[FNPFP ORIGINAL] The First 100 Days: Decoding Manila’s Foreign Policy Towards China

Author: 
Mico Galang
Date: 
Thursday, December 1, 2016

7 October 2016 marked President Rodrigo Duterte’s first 100 days in office. In his brief stint, Duterte has undoubtedly stirred controversy over the country’s foreign relations because of his tirades and use of expletives. With his cabinet members clarifying the President’s pronouncements, the government has to flip-flop on certain issues, such as threatening to withdraw membership from the United Nations.

Nevertheless, Duterte appears to have a coherent foreign policy in one key issue: Philippine-China relations. Although wide-ranging, ties between the two countries have been consumed by the South China Sea (SCS) issue. Days after Duterte’s inauguration, a decision in the Philippines v China case went largely in Manila’s favor. But in stark departure from his predecessor’s approach, the new government’s policy towards Beijing has been largely clear: to repair—and eventually promote a stable—relationship with China through strategic engagement. Thus far, it appears that this policy has three key components.

First, the government has toned down its rhetoric vis-à-vis China, especially with respect to the outcome of the arbitration. Early in his presidency, Duterte announced that he will neither “taunt [n]or flaunt” a favorable verdict. Thus, Foreign Secretary Perfecto Yasay merely said that Manila “welcomes” the tribunal’s decision and called for “restraint and sobriety.” Although Duterte said he “respect[s] the outcome” of the case, his government has not directly called on China to comply with the ruling—an apparent acknowledgement of the ruling’s unenforceability. This calibrated response has been evident in the Philippines’ foreign engagements, such as the ASEAN Ministerial Meeting where Manila approved a Joint Communiqué that did not make direct reference to the tribunal’s ruling.

Significantly, the President has called on the Chinese to “treat [Filipinos] [as] your brothers and not enemies”—a clear break from his predecessor’s strong statement of comparing China to Nazi Germany. Clearly, this is largely an attempt to prevent a possible backlash from China after the issuance of the ruling, which has diplomatically embarrassed Beijing.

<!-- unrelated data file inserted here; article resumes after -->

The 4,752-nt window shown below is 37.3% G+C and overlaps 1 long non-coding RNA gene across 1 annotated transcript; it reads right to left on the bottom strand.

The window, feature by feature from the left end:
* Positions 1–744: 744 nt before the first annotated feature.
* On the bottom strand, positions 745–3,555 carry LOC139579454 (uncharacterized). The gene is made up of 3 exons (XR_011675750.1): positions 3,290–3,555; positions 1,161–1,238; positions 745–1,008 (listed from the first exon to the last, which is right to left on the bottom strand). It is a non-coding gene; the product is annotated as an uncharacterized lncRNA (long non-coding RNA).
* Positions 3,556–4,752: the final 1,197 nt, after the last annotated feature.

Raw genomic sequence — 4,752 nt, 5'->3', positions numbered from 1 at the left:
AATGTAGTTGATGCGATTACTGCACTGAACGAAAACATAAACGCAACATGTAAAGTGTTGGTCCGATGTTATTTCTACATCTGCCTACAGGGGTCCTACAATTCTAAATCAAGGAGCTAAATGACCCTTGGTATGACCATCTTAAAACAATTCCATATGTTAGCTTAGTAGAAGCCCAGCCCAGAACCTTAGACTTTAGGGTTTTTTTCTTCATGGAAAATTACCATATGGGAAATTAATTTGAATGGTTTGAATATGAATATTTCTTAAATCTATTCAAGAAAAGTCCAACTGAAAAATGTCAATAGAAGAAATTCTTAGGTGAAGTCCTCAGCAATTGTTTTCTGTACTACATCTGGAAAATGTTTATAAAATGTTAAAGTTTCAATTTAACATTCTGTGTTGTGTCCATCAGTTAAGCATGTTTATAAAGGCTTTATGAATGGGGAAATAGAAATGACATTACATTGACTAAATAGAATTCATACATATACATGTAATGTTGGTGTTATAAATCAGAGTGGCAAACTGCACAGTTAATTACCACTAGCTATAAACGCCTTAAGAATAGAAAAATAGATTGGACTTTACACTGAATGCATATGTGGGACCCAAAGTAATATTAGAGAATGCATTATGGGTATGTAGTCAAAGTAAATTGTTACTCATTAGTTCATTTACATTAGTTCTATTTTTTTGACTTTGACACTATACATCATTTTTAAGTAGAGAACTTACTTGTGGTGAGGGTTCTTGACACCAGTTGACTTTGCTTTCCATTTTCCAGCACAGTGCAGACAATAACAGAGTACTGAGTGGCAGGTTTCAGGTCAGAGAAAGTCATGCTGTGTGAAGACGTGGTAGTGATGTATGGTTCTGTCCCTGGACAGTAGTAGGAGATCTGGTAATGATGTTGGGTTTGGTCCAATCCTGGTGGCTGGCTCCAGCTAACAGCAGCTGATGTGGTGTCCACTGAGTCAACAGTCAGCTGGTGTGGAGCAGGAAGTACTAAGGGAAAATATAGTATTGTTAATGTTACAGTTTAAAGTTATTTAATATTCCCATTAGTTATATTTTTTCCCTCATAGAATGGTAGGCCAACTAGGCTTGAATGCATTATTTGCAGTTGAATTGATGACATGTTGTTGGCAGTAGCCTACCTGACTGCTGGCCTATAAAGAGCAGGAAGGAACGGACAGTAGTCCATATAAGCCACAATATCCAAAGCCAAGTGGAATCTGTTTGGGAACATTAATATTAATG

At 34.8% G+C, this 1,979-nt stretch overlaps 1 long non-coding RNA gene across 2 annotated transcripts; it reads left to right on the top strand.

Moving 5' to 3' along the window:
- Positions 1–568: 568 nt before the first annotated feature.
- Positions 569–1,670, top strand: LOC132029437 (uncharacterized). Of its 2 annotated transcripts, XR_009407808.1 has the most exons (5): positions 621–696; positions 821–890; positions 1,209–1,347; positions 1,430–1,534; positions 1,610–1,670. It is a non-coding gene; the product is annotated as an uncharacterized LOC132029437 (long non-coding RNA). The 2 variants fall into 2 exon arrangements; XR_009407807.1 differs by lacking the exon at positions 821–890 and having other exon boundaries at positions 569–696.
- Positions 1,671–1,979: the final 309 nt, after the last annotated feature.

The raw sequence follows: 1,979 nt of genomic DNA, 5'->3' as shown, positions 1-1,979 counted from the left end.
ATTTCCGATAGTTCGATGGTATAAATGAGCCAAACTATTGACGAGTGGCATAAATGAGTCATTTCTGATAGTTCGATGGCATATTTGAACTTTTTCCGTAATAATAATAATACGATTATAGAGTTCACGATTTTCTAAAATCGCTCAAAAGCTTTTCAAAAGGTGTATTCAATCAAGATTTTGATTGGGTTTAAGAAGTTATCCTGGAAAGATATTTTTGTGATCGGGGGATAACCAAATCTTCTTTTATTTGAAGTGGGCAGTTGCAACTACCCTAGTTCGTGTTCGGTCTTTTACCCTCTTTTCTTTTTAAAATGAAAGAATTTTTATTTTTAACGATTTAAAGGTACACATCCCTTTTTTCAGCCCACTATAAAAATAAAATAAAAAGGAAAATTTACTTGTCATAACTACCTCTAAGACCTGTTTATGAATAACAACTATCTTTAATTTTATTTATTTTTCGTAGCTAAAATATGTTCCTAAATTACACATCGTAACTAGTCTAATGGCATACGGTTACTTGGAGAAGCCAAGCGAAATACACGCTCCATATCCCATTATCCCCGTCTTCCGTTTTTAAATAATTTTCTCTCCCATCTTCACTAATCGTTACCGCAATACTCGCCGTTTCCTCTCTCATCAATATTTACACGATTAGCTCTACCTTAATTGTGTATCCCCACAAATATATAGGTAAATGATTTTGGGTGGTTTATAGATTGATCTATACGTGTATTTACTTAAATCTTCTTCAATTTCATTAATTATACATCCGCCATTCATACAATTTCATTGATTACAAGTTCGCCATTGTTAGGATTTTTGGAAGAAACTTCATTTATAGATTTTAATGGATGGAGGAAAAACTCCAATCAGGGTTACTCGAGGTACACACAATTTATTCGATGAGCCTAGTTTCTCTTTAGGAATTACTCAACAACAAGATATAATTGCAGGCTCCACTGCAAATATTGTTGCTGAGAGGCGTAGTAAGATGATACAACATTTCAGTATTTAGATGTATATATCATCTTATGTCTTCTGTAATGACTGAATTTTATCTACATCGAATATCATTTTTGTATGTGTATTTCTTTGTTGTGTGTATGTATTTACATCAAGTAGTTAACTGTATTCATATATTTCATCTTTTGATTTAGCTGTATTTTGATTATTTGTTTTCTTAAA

Second, Malacañang has pushed for bilateral talks with China. The Duterte administration has placed emphasis on the utility of this modality in the management of disputes. Perhaps to signify his intention to bilaterally engage China, Durtete appointed former President Fidel Ramos as his special envoy to Beijing. Describing his role as “ice-breaker,” Ramos visited China in August 2016 and expressed to Chinese officials the Philippine government’s intention to hold formal bilateral talks with Beijing.

Third, the Duterte administration has emphasized the need to cooperate with China on other issues. Even before assuming office, Duterte has been open to enhancing trade and investment ties with Beijing. At one point, the President even suggested that if China assists the Philippines in the latter’s infrastructure initiatives he would “shut up” about the SCS dispute.

On its part, China has welcomed the foreign policy overtures of the new Philippine government. In September, Chinese Vice Foreign Minister Liu Zhenmin described Sino-Philippine ties to have reached a “new turning point.” Indeed, China recently lifted the import ban on bananas, one of the key Philippine products. The ban was placed at the height of the 2012 Scarborough incident, reportedly because of phytosanitary concerns. Moreover, China is also assisting the Philippines in its anti-illegal drugs campaign through the construction of rehabilitation facilities for drug users.

With a 91% trust rating at the beginning of his term, Duterte has invested huge political capital to improve ties with Beijing. Against the backdrop of the SCS dispute, many Filipinos have, according to a poll, “little trust” in China. In this context, a possible spoiler to Duterte’s China initiative is the occurrence of a future crisis similar to the 2012 Scarborough Shoal incident, that may inflame nationalist sentiments which, in turn, could mount pressure on Duterte—especially if his trust ratings slip—to take a harder stance. Thus far, it appears that there is little chance of this happening in the near future, with Duterte expressing his commitment to forge robust ties with Beijing. Nevertheless, the government must work closely with the media during such incidents in order to manage the flow of information—thus, preventing a sudden outburst of nationalist emotions that may constrain the conduct of negotiations. This is to prevent tactical situations from conflagrating into a major foreign policy crisis. More importantly, Manila must work closely with Beijing in developing mechanisms to prevent—or, if it happens, manage—such crises. Among others, such mechanisms may include communication hotlines and agreed rules of engagement.

For now, all eyes are on President Duterte’s upcoming October visit to China. Whatever its outcomes may be, Duterte’s visit, his first presidential foreign trip outside Southeast Asia, will be remembered as his administration’s major diplomatic attempt to repair relations with China. Time will tell if this trip will truly mark the beginning of a stable Sino-Philippine relationship.

Mico A. Galang is a graduate student at the University of the Philippines-Diliman (UPD), where he is pursuing a Master in International Studies. The views expressed are the author’s own and do not necessarily reflect the official position of any organization he is affiliated with.